World’s most expensive coffee

You might look at cat poo in a different light after tasting what is undeniably the most expensive cuppa joe in the world! You have probably heard of it and this weekend, I and some friends, got to try it at Taipei’s Tea, Coffee, and Wine Expo. While most coffee dealers were doling out their wares for free, the folks who create Kopi Luwak typically charge 680NT (nearly 20USD) for a thimble-sized taste. Luckily, for this event, it only cost us 100NT, or about half the cost of the tallest Starbucks offering.

This unusual java originates on the island of Java and Sumatra (Indonesia), home to a civit-like animal: the luwak, whose favorite meal is ripe red coffee “cherries”. Down the hatch they go, and of course you know where they end up. After being collected and sanitized, they are roasted and ground, to be enjoyed by coffee connoisseurs.

A caffeinated afternoon!

A caffeinated afternoon!

Was it worth the price? Yes – if only to say we’d tried it. Would I pay 100USD for 200grams of the stuff? Uh…no.

 

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A hidden gem of a teahouse

A friend of mine just opened a teahouse, THÉ Beauté , (French for beautiful tea) and invited me to come check it out. He describes it as a “not traditional Taiwanese style,  more like a modern afternoon tea house”. Hmmmm, not sure what that means so I’ll just have to find out for myself…
If you think you know tea, you haven’t met Victor Yang! After a successful career in the high tech arena, he decided to make a change and has spent the past 5 years becoming a tea guru. Recently he opened a lovely shop, creating a tea experience where each little detail has been thoughtfully considered. His shop is sleek and elegant, every item custom-made: from the gorgeous menus, to the porcelain tea cups and hourglass timers for perfect tea temperature, to the tables and chairs covered in tea-colored velvet (what else?). What I love most about THÉ Beauté  is the education that comes with each cup of the world’s rarest tea. My favorite selection so far is called “Moonlight”. Picked only at night on a Sri Lankan mountain top, during a full moon in Spring, this brew smells as wonderful as it tastes! And there are only 5 venues in the world with access to these amazing leaves! If you’re hungry, try some of the locally-made tempting treats. (The fruit cubes are simply a little piece of sugared heaven!) A visit to THÉ Beauté promises not only a relaxing environment, but also tidbits of information about teas you may never have known existed. Enjoy!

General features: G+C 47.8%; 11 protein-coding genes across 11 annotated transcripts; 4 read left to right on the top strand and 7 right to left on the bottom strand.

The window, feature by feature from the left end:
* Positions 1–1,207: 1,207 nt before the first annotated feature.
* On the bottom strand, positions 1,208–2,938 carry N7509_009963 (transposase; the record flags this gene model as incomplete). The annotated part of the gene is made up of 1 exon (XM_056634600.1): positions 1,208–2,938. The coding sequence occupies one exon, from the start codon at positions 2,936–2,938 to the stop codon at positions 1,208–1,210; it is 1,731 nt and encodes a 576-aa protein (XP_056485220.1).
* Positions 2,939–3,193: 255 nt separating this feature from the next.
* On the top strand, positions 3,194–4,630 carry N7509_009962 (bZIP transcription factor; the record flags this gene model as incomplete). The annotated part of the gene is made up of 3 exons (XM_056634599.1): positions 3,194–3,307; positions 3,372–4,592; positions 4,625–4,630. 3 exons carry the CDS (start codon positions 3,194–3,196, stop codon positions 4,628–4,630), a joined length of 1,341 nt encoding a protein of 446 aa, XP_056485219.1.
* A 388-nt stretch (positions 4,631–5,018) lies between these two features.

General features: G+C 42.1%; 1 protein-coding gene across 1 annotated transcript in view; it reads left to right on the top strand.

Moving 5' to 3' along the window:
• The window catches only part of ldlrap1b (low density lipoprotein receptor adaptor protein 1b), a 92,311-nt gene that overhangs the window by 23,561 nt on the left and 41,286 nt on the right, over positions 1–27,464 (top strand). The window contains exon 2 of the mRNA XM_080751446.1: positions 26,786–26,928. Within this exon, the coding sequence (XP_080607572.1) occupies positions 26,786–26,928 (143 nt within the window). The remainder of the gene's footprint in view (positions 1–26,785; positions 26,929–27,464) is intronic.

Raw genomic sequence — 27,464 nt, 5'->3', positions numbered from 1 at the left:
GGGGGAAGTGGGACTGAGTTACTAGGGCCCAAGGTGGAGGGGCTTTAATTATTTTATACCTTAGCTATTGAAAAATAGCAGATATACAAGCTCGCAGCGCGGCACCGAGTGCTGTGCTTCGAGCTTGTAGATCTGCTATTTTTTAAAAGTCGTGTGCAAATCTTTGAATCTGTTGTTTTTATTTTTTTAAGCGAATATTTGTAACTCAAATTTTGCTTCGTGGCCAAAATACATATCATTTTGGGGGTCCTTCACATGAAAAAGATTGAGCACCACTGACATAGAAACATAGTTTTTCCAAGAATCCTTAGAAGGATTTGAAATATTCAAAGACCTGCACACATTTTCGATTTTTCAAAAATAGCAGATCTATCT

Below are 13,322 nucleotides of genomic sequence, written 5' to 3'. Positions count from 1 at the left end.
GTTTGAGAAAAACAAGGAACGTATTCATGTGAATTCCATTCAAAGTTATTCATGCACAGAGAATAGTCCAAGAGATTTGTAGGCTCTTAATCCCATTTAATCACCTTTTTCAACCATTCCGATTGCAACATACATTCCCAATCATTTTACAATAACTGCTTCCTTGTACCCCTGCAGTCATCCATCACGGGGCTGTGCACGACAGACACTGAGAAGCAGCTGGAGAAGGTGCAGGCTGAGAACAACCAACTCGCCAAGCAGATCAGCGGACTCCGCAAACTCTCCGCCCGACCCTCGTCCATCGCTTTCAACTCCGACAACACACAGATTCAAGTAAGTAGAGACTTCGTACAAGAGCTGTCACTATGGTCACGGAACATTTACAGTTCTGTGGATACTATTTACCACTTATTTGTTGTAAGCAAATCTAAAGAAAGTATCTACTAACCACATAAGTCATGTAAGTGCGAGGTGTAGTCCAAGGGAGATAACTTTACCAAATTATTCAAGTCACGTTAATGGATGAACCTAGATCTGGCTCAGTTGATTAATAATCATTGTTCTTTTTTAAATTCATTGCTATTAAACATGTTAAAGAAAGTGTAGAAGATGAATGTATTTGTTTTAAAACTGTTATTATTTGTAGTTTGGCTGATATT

The closest Metro station is brown line (文湖線) at Dazhi (大直) station, exit no.3. For detailed information (in Mandarin) see http://www.kireikan.com.tw/ .

Journey Home, part 1

I’m sitting in the Sky Club in Narita International in Tokyo, having just emerged from a SHOWER – yes, you read that correctly! Let me back up…

My day started early. I set the alarm for 0415, having fallen asleep somewhere around 0200. Needless to say, I stumbled out of bed thinking “this is waaaaaay too early to be up”. I had arranged a ride to the airport with a driver I found on Tealit.com: Mike Wang. Since the entrance to the apartment is down a one-way alley, he’d arranged to meet me across the street from Watson’s, and sure enough, at 0524 he texted saying he was waiting. What a pleasant ride that was! (I highly recommend Mike’s limo service; 1000NT each way and  you get to learn a little about Taiwan’s history as you drive.)